Tuesday, May 23, 2006

This is why marketers never fail to inspire loathing: Hope in a Jar. Yes because anyone who could afford this stuff really needs "hope".

MOVING (&@#(&^*%^#*#@!!!!!

Moving is completely taking over my life, and work is wringing out any last ounce of energy I have, but I promise I will be back next week. So come back, especially for updates on my party in August for my favorite author of all time!!

Friday, May 19, 2006

Ranting about crappy landlords

I have finally recovered from the pure sheer hell of what is now becoming last week. What with trying to share a small apartment with two deranged cats, seeing my David graduate, trying to move, dealing with the breathtaking and all-encompassing stupidity of my new landlords, and pulling 9-10 hour days at the office frantically looking for some document that I am quite sure does not exsit, I'm not sure where to start the my ranting.

I think I'll start with my wonderful landlords: UCH. If you live in Philadelphia and have thought about renting from these people; run for the hills, gnaw off your own arm and throw it behind you to avoid pursuit, but run, and don't ever look back. It's not that they are the worst out there, it's just that they think you the tenant are stupid because you are 1) still in college, and don't care that you are being cheated or treated like a retarded farm animal because your rich daddy is paying for everything, or 2) wimpy enough to be pushed around. These 30-something hipster freaks have taken the attitude that they were doing me a favor by cleaning and priming my apartment before I moved in.

So here's what happened; I call ahead and schedule a time for them to clean and paint my apartment. They promise me that it would be done by a certain date. When I try to move in the next day, Friday of last week, I find a couple of dead cockroaches on a dirty, plaster strewn floor, holes in the walls, and exposed plumbing. I patiently call them and ask why my apartment is in a way that makes me feel that they didn't do their jobs. Their response is that they don't know what happened and that I should stop being so outraged because the cleaning and painting crew could have very well have painted my aparment. My response---that in my experience cleaning crews and painters do not leave holes in walls, dust and plaster on the floors and exposed plumbing---was met with patronizing comments that alluded to the fact that I was a bitch.

Later in the day, the head of the place, lets call him Jay, glorious I'm-doing-you-a-favor-when-you-rent-from-me Jay told me that I had to be at my aparment the next day at 1:30 to let in the cleaning lady. He tells me that I better not tell the cleaner what to do because it was a general cleanup and that it wasn't my place. Never mind its also not my place to be letting cleaners into unihabitable apartments, or that I may have plans on the weekend of my boyfriend's graduation other than sitting in a empty apartment because my landlord f*cked up. I let it go. They promise me that they will put a crew in on Monday morning to paint as well. I tell them to please make sure they do because we had to move David out of his place by that night. Monday morning is graduation for David, so I call early to UCH and leave a message begging them to leave me a message if anything goes wrong and they can't get their work done by the afternoon. I didn't get a call, so right after commencement, we begin to move David's stuff in.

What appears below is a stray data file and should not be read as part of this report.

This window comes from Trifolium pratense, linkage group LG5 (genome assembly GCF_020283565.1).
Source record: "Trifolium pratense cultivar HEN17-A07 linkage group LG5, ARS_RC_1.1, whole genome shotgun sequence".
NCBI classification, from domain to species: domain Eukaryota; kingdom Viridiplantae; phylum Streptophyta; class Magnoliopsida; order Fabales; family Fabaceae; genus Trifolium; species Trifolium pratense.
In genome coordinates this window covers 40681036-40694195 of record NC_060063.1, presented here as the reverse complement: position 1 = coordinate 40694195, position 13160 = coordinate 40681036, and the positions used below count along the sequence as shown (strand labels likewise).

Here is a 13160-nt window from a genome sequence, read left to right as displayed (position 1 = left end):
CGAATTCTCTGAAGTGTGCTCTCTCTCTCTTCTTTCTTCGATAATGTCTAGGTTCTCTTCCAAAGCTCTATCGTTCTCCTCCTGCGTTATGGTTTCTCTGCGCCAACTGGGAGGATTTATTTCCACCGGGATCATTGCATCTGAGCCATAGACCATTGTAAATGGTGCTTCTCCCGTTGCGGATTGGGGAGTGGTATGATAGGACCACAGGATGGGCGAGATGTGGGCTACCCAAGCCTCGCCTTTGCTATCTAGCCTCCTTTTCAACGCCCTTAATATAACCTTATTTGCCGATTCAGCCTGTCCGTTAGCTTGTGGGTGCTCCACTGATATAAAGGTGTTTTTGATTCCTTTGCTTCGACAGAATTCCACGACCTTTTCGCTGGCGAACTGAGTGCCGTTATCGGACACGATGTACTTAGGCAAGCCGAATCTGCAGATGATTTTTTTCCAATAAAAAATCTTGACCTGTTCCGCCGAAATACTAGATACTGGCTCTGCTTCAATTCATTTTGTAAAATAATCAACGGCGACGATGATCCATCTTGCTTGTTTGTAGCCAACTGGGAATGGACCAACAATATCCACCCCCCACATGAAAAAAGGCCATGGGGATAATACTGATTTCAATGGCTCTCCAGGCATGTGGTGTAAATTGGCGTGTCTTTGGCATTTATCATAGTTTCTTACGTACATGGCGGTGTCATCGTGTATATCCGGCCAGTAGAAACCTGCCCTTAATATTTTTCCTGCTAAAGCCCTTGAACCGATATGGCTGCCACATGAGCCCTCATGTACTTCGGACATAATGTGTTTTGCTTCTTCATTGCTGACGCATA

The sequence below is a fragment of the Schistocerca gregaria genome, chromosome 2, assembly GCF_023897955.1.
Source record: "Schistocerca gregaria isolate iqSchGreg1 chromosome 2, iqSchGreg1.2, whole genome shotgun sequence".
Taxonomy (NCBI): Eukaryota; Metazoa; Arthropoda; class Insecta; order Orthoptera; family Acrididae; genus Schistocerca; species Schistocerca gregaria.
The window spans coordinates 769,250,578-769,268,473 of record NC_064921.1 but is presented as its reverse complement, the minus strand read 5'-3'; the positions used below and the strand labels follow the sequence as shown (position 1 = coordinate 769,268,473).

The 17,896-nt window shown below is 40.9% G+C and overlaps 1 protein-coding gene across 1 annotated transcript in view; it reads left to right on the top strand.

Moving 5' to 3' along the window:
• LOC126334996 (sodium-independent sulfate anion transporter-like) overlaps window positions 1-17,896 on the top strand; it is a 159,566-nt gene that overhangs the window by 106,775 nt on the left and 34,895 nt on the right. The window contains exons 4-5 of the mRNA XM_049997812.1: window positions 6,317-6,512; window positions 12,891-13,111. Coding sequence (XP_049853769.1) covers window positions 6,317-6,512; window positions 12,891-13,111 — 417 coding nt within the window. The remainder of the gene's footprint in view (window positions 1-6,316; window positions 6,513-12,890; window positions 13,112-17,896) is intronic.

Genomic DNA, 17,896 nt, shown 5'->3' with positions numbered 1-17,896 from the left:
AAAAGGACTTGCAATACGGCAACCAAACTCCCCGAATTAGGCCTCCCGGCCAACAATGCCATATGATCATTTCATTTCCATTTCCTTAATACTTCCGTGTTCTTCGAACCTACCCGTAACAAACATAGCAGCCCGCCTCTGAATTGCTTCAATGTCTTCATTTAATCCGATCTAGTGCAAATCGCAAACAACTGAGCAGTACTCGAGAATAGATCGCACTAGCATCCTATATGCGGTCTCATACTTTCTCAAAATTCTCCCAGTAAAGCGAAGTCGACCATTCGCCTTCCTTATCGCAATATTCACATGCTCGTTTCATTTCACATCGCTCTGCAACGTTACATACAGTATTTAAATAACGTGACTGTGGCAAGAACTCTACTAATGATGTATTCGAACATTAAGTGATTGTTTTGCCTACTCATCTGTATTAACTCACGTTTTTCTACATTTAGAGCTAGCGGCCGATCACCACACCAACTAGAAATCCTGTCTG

We find the apartment exactly as we had left it, no paint on the walls, oh and the plumbing in the bathroom is now missing with broken tile lying around. So I call Jay again. I tell him that I may be loosing my patience with him. He tells me that he may also be loosing his patience with me, since he was doing me a favor by trying to get the crew in on short notice. I mentioned that the reason the crew was in on short notice was due to his own incomptency, and he avoids the issue by asserting that he thought all I needed done was the cleaning and not the priming. Never mind that I had in the past week on 3 seperate occasions held conversations with the guy where I listed painting as something they needed to get done before I moved in. I asked him, what about my message telling him to call me if anything went wrong, he tells me what message?

I gave up on the patience and honey will get your more bees crap, and told him that I would now record all the conversations between UCH and me, take pictures of everything that was wrong with the apartment, and if I had to, make them sign statements as to when they would do work on the apartment. The apartment was painted the very next day.

Of course they took out my commode to exact revenge, but the moral of the story is that if you are in or just out of college, know your rights. And if things don't get done the way you want it, threaten legal repercussions because liability is the only thing that these lazy idiots understand. And document everything: from the way your landlord's jeans are too tight, to how pathetic it is for him to be on a power trip because he rents out to kids.

Thursday, May 11, 2006

Justice Being Served in Germany